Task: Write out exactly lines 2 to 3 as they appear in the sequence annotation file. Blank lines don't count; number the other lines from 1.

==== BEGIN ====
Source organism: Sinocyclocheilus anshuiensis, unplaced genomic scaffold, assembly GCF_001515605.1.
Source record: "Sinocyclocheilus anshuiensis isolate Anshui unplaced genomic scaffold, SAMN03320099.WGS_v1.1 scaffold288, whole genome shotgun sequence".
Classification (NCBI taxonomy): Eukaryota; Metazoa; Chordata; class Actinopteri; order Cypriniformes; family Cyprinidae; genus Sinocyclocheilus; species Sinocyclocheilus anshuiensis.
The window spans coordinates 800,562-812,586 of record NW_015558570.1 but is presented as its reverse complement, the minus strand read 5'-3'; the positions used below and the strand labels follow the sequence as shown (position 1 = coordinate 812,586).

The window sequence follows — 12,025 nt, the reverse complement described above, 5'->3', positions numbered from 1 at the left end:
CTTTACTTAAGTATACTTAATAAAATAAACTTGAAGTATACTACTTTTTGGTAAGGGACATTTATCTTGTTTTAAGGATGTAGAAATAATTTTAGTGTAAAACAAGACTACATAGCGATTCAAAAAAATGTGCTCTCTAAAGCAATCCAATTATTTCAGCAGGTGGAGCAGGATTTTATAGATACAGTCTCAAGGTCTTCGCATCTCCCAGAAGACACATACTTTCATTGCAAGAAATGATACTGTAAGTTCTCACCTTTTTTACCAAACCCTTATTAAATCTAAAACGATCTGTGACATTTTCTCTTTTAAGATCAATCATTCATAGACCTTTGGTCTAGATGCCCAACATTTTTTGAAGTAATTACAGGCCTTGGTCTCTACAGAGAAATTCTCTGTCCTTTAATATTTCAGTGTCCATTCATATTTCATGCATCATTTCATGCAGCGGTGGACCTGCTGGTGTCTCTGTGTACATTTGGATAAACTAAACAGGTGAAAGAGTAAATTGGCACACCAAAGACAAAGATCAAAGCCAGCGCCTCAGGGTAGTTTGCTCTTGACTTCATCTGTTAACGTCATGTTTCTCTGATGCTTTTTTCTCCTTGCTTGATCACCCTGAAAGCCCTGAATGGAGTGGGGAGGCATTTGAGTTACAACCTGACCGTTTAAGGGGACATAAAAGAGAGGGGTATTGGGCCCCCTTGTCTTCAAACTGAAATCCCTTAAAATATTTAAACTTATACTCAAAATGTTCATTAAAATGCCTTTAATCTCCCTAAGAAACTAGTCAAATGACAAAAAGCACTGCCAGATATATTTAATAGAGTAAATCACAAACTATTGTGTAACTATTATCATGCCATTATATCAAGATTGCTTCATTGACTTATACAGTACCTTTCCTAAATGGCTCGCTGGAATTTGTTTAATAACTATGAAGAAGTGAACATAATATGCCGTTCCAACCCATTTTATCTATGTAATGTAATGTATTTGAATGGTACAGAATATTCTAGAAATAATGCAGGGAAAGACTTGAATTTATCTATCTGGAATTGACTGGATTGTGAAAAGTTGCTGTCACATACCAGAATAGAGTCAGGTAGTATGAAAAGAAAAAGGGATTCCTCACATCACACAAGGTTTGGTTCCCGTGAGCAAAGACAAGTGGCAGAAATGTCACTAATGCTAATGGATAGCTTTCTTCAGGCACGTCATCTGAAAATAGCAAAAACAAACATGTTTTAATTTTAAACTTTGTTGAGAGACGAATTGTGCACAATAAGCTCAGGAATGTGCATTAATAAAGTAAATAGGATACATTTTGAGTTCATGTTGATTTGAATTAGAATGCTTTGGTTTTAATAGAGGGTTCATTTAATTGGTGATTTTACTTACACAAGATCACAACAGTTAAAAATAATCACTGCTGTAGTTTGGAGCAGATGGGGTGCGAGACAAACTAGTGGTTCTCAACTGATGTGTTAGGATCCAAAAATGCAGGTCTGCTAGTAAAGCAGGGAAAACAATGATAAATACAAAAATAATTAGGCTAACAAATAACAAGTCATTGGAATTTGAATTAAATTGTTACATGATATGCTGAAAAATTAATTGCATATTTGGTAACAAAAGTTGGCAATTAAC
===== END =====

Source record: "Sinocyclocheilus anshuiensis isolate Anshui unplaced genomic scaffold, SAMN03320099.WGS_v1.1 scaffold288, whole genome shotgun sequence".
Classification (NCBI taxonomy): Eukaryota; Metazoa; Chordata; class Actinopteri; order Cypriniformes; family Cyprinidae; genus Sinocyclocheilus; species Sinocyclocheilus anshuiensis.